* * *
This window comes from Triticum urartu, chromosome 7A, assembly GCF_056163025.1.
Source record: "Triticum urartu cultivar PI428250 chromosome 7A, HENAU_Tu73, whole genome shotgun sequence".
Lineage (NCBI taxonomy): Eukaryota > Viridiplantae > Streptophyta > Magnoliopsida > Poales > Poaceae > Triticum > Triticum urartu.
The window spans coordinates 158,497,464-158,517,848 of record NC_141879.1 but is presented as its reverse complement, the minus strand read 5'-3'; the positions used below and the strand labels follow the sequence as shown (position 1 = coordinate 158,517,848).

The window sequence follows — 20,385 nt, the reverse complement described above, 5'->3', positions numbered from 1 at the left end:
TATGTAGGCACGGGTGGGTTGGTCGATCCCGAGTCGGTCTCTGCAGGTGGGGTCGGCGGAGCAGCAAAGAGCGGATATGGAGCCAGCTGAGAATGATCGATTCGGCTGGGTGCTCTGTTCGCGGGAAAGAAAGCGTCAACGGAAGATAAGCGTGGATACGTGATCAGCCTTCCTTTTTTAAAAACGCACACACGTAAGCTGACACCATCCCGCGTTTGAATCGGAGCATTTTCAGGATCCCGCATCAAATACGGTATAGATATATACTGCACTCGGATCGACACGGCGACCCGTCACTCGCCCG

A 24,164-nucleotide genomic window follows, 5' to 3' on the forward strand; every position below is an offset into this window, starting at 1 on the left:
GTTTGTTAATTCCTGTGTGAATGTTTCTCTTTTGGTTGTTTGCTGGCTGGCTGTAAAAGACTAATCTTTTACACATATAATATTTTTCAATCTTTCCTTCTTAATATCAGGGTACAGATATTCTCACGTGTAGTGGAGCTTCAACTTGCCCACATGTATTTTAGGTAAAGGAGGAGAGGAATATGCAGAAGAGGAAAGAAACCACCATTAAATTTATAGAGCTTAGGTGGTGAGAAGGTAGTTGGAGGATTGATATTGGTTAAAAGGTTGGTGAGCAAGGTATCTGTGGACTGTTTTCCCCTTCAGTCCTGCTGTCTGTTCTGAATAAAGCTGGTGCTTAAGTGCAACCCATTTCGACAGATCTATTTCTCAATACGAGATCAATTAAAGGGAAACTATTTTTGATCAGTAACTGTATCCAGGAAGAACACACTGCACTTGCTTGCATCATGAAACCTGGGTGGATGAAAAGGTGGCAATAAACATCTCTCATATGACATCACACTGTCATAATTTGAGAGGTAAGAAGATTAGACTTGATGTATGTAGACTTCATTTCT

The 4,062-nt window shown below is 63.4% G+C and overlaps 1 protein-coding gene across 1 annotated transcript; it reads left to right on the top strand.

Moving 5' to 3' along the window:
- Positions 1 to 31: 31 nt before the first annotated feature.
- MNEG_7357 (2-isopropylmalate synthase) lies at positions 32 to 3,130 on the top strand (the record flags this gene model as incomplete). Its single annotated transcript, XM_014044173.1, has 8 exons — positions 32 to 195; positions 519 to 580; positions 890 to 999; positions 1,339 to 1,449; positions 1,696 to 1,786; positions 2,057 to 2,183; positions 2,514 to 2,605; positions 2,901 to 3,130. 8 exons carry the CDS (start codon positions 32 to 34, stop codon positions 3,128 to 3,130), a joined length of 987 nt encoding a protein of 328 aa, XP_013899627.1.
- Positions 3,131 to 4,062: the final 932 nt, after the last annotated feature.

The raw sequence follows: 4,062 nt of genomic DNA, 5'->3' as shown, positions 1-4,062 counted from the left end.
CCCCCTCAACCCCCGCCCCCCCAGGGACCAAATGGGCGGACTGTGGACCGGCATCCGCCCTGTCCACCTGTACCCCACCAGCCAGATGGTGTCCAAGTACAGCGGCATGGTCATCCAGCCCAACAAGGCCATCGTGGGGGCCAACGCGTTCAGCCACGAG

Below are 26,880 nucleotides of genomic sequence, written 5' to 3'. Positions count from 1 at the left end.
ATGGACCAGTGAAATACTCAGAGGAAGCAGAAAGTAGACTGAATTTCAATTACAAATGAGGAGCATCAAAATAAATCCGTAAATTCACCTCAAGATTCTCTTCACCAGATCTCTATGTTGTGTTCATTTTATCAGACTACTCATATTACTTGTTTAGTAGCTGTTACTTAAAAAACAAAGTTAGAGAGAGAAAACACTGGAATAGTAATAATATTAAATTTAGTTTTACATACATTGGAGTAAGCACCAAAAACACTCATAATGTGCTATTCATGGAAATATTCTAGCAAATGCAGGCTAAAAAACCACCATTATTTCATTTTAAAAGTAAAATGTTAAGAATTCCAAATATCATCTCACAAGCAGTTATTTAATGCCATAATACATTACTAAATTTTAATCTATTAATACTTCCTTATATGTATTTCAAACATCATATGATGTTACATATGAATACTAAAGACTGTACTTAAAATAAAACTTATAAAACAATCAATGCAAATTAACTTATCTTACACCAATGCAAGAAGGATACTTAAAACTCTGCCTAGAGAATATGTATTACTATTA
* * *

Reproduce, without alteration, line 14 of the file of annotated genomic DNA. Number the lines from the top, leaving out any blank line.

The raw sequence follows: 4,062 nt of genomic DNA, 5'->3' as shown, positions 1-4,062 counted from the left end.